Following Monday night’s dinner with President Nicos Anastasiades, which was aimed at seeing how Cyprus talks could be resumed, Turkish Cypriot leader Mustafa Akinci had been no change in the stance of either side since the last round of negotiations failed in Crans-Montana last year.
In statements after his return to the north after the dinner hosted by UN Special Representative Elizabeth Spehar at her residence, Akinci said: “During the meeting tonight we have found out where we stand. This was a necessary meeting and should have been held. It was important to have a clear view for the period to come”.
Arguing that a chance had been wasted after two years of negotiations, Akinci added: “At the stage we have come to now, absolutely nothing can be the same. We have no intention of being imprisoned in the same methods.”
The Turkish Cypriot leader said the days of talking, debating and going endlessly around in circles had ended
“I have made earlier statements saying that the process from now on can be taken up with a strategic approach within the framework of a package which is not open-ended. Can this happen within the forthcoming period?” he said.
Akinci said the process to come would show whether UN Secretary-General Antonio Guterres would undertake an initiative but no new situation had arisen from the dinner, he said.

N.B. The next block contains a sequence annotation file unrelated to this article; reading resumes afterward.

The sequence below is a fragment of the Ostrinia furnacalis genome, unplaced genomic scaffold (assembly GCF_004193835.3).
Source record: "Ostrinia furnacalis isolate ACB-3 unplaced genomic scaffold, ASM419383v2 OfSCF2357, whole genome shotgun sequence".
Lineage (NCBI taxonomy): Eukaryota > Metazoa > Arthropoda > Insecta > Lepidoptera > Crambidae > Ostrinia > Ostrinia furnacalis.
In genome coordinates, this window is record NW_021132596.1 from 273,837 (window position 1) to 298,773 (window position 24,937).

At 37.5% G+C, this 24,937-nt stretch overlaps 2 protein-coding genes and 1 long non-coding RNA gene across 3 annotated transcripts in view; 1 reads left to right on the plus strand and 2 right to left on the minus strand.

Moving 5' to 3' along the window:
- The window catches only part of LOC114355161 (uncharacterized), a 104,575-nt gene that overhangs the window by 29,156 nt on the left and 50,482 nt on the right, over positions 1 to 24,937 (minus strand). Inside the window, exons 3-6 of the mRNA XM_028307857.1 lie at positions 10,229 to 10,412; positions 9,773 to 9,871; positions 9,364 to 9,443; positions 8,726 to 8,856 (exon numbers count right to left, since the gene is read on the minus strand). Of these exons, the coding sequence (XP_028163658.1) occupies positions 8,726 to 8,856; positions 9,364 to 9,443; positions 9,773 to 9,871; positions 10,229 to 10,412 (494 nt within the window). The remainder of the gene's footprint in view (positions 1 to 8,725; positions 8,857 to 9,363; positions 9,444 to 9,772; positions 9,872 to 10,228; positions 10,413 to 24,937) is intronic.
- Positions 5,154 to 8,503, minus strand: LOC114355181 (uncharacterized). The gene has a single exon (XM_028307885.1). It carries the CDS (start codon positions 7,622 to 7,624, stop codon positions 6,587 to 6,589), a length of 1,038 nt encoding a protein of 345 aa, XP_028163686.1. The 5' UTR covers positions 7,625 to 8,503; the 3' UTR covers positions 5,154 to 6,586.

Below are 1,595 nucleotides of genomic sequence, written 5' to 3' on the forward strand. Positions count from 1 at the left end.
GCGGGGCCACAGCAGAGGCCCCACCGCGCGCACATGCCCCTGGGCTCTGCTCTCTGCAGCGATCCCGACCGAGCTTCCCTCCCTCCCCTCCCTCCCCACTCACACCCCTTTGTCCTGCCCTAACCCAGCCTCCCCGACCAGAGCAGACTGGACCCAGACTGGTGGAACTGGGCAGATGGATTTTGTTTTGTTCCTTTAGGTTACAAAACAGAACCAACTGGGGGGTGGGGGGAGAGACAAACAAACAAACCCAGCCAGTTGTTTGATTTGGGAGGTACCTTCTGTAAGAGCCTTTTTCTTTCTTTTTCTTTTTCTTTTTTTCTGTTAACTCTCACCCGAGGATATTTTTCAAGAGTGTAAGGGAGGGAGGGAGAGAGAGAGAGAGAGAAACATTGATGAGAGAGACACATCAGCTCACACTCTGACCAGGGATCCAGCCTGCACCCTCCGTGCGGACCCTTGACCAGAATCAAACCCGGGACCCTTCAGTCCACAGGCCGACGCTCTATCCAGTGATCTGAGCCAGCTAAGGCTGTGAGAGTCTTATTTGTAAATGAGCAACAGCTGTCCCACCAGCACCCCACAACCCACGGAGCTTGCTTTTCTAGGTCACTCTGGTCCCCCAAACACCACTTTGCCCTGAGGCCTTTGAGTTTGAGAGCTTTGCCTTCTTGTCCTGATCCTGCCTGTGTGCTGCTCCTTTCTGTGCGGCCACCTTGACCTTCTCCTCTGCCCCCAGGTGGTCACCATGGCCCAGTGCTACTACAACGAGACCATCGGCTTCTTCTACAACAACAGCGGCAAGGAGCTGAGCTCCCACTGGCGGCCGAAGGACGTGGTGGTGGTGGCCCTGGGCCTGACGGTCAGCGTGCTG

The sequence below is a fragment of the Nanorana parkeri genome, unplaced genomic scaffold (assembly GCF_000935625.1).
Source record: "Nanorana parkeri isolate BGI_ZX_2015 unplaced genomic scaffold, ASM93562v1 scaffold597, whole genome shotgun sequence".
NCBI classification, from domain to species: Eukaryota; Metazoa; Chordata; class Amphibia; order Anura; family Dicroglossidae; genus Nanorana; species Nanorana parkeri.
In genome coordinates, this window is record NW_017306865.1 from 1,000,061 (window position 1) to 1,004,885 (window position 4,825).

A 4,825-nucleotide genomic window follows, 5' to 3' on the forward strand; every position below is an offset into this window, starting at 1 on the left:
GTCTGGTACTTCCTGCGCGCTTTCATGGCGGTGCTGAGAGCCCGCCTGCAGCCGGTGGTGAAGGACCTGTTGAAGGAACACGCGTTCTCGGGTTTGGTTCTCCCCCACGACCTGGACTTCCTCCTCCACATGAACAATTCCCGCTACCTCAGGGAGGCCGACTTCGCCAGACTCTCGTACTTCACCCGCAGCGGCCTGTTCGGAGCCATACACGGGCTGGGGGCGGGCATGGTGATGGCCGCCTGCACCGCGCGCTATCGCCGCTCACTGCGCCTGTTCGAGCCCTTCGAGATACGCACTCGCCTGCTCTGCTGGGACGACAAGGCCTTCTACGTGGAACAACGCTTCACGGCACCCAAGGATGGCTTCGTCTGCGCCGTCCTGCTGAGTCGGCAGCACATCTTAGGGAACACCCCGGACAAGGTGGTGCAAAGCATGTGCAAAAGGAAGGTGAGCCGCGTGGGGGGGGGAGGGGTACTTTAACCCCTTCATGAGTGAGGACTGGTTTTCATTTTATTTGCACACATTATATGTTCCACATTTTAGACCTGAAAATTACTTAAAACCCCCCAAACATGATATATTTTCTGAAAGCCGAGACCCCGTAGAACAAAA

“The sides continue to be at the same point they were in Crans-Montana. We have not been able to see any difference in the stance of the Greek Cypriot side,” Akinci added.
He said the Turkish Cypriot side had brought the gas issue to the table and had warned “what would happen from now on”.
As natural gas was a joint wealth which concerned both sides in Cyprus, either a committee should be established or energy activities should be postponed “or if these cannot happen, the Turkish Cypriot side may be obliged to undertake similar activities together with Turkey”, Akinci said.
He said they had asked for a briefing from the Greek Cypriot side regarding the crossing points before going to the dinner and according to what he heard, it was hoped Dherynia could be opened on July 1 and Lefka-Apliki in September.
“We wish for these dates to be the final ones,” he said.
Asked about the speculation that Guterres might appoint a new special envoy, at least temporarily to gauge the prospects for new talks, Akinci said: “I have said that a change of the mentality of the Greek Cypriot side is needed. I have been saying this for months. I did not say that it will happen but it should happen. Tonight, I could not see any clue regarding a change of mentality”.
Akinci’s comments echoed those of Anastasiades when he returned to the presidential palace after the dinner on Monday night saying the positions of both sides were still the same.
Anastasiades said that neither side would object to the possibility of a special envoy. However, when it came to energy plans, Anastasiades said he told Akinci there was no question this being discussed at the negotiating table “either the postponement of the energy programme or that of the joint committee”.